We can feel the power of those eyes, just looking at them. A cheap, con man, hypnotist might pay good money to attain those eyes. We can only imagine how Russian citizens must have reacted under their spell, but the photos we now have of Rasputin are black and white. If those eyes were as coal black as they appear in black and white photos, we might almost feel soothed by the certain consistent definition they appear to have. The idea that they were blue, which some describe as an “intensely, cold blue”, as depicted in the colorized version below, must have proved so unsettling that a part of Rasputin’s purported charm and charisma probably came from reassuring those who saw “those eyes” that he meant them no harm.
We all act to enhance and counteract our physical characteristics, and Rasputin might have developed a soothing tone to counteract the imaginations of the spiritual and easily spooked villagers he knew. Coupled with the eyes, we have the long hair, the infamous beard, and overall unkempt appearance, and we assume we have an appearance trapped somewhere between our caricatures of Jesus of Nazareth and Satan. If the eyes were as hypnotic as some suggest, we can imagine that he would be the most memorable person those of the era ever met in any crowd or gathering. Couple his unsettling appearance, with his much talked and charm and charisma, and the rumored size of his member, and we have a figure who left such a profound mark on history that we’re still talking about him 100 years after his death.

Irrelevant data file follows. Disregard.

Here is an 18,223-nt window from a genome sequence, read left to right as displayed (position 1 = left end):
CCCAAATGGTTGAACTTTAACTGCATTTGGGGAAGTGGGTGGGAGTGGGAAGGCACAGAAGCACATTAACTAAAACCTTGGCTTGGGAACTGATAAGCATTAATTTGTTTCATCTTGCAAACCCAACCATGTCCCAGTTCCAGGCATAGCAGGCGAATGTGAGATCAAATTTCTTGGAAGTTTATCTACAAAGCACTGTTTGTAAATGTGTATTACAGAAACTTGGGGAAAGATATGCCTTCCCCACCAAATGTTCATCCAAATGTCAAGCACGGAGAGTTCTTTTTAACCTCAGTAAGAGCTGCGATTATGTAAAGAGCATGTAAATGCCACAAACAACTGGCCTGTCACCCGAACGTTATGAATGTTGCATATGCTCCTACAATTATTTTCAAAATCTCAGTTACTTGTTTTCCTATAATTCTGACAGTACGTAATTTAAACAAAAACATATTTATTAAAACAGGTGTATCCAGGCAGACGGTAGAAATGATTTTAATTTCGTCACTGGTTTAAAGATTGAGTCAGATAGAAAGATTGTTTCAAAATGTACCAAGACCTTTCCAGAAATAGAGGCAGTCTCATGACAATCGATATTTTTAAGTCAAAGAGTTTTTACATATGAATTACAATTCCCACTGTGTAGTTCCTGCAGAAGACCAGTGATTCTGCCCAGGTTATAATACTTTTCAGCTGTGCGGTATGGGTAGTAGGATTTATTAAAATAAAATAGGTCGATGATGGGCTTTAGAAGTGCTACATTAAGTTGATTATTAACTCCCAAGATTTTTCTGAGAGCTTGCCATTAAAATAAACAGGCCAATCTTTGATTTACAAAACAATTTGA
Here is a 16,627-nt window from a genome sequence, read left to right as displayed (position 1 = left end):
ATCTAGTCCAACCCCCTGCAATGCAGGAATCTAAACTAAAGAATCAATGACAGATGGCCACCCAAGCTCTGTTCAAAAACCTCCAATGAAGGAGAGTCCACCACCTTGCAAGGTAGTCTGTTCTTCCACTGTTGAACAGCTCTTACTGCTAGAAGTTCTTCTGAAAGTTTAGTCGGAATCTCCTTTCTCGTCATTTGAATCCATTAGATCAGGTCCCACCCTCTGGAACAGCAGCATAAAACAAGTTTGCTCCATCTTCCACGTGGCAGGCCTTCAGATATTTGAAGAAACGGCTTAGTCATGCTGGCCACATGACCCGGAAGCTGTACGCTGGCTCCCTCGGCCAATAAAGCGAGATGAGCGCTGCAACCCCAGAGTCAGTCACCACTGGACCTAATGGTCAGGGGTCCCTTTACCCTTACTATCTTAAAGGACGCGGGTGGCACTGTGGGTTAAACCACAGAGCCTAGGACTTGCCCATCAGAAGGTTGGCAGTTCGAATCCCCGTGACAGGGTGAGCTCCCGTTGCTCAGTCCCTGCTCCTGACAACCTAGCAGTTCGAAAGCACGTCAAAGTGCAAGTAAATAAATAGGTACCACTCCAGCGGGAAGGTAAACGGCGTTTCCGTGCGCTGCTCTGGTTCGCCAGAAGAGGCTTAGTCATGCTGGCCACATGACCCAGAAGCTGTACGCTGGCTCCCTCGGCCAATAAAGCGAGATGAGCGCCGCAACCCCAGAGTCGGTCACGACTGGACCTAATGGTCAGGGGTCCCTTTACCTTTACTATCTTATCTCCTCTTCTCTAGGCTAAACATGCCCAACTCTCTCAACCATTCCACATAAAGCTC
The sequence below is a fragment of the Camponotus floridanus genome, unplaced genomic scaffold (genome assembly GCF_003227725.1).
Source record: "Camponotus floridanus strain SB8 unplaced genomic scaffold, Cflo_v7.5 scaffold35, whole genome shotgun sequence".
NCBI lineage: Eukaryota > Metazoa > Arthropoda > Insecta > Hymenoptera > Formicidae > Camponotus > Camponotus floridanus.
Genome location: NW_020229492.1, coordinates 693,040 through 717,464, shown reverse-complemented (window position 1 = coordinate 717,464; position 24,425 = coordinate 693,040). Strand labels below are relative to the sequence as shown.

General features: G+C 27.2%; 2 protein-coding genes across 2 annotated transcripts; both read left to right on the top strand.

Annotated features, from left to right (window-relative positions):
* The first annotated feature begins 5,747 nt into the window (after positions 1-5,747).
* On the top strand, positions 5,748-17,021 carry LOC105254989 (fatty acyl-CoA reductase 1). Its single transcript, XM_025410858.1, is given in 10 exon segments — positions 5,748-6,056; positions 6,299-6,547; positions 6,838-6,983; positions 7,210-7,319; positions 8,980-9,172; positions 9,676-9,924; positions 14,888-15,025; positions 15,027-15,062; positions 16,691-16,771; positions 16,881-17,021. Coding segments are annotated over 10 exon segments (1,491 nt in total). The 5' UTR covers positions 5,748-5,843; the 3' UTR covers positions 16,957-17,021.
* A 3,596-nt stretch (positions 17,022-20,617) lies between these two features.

3) He Cured a Child of Hemophilia. As stated in the Rasputin II: A Miracle at Spala article, Rasputin never “cured” the tsar’s son Alexei. Alexei Romanov had hemophilia the day he was born, and he died with it. What is not in dispute is the fact that Rasputin temporarily ended the suffering Alexei experienced as a result of the temporary, painful symptoms of hemophilia. How Rasputin accomplished this is the subject of much speculation. (Some suggest Rasputin used horse-whispering techniques to soothe the boy, some say he understood the healing powers of magnetism, and others suggest he knew more about medicine than most of his peers, including the medical professionals of his era).
No matter what he did, the consensus at the time suggests he did soothe the boy into temporary health. Some historians suggest that Rasputin simply called for Alexei’s doctors to stop giving him aspirin, an agent of blood thinning, as we now know. Did Rasputin know more about aspirin than Alexei’s team of doctors, or did he happen upon someone who just happened to theorize that aspirin thins the blood, and Rasputin happened to witness the results that no other medical professional in his era knew?